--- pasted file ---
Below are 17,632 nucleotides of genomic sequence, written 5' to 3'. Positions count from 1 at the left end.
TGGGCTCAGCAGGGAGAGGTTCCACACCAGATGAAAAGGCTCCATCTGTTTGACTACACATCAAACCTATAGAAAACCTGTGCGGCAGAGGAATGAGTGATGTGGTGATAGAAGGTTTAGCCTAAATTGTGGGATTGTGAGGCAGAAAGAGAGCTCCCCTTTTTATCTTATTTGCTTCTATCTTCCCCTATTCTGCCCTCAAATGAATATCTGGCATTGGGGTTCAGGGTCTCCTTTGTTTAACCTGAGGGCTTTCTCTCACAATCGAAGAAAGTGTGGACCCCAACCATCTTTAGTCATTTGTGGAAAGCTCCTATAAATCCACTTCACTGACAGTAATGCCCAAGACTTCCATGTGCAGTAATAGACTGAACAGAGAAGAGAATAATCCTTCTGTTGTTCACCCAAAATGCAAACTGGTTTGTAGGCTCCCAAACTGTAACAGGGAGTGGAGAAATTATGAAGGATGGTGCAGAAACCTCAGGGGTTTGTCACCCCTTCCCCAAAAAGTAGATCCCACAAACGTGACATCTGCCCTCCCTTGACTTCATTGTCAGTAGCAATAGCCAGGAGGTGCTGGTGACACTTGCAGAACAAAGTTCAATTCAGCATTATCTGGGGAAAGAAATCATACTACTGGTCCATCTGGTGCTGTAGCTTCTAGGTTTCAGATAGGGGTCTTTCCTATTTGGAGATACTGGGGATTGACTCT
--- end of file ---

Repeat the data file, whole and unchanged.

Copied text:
Below are 17,632 nucleotides of genomic sequence, written 5' to 3'. Positions count from 1 at the left end.
TGGGCTCAGCAGGGAGAGGTTCCACACCAGATGAAAAGGCTCCATCTGTTTGACTACACATCAAACCTATAGAAAACCTGTGCGGCAGAGGAATGAGTGATGTGGTGATAGAAGGTTTAGCCTAAATTGTGGGATTGTGAGGCAGAAAGAGAGCTCCCCTTTTTATCTTATTTGCTTCTATCTTCCCCTATTCTGCCCTCAAATGAATATCTGGCATTGGGGTTCAGGGTCTCCTTTGTTTAACCTGAGGGCTTTCTCTCACAATCGAAGAAAGTGTGGACCCCAACCATCTTTAGTCATTTGTGGAAAGCTCCTATAAATCCACTTCACTGACAGTAATGCCCAAGACTTCCATGTGCAGTAATAGACTGAACAGAGAAGAGAATAATCCTTCTGTTGTTCACCCAAAATGCAAACTGGTTTGTAGGCTCCCAAACTGTAACAGGGAGTGGAGAAATTATGAAGGATGGTGCAGAAACCTCAGGGGTTTGTCACCCCTTCCCCAAAAAGTAGATCCCACAAACGTGACATCTGCCCTCCCTTGACTTCATTGTCAGTAGCAATAGCCAGGAGGTGCTGGTGACACTTGCAGAACAAAGTTCAATTCAGCATTATCTGGGGAAAGAAATCATACTACTGGTCCATCTGGTGCTGTAGCTTCTAGGTTTCAGATAGGGGTCTTTCCTATTTGGAGATACTGGGGATTGACTCT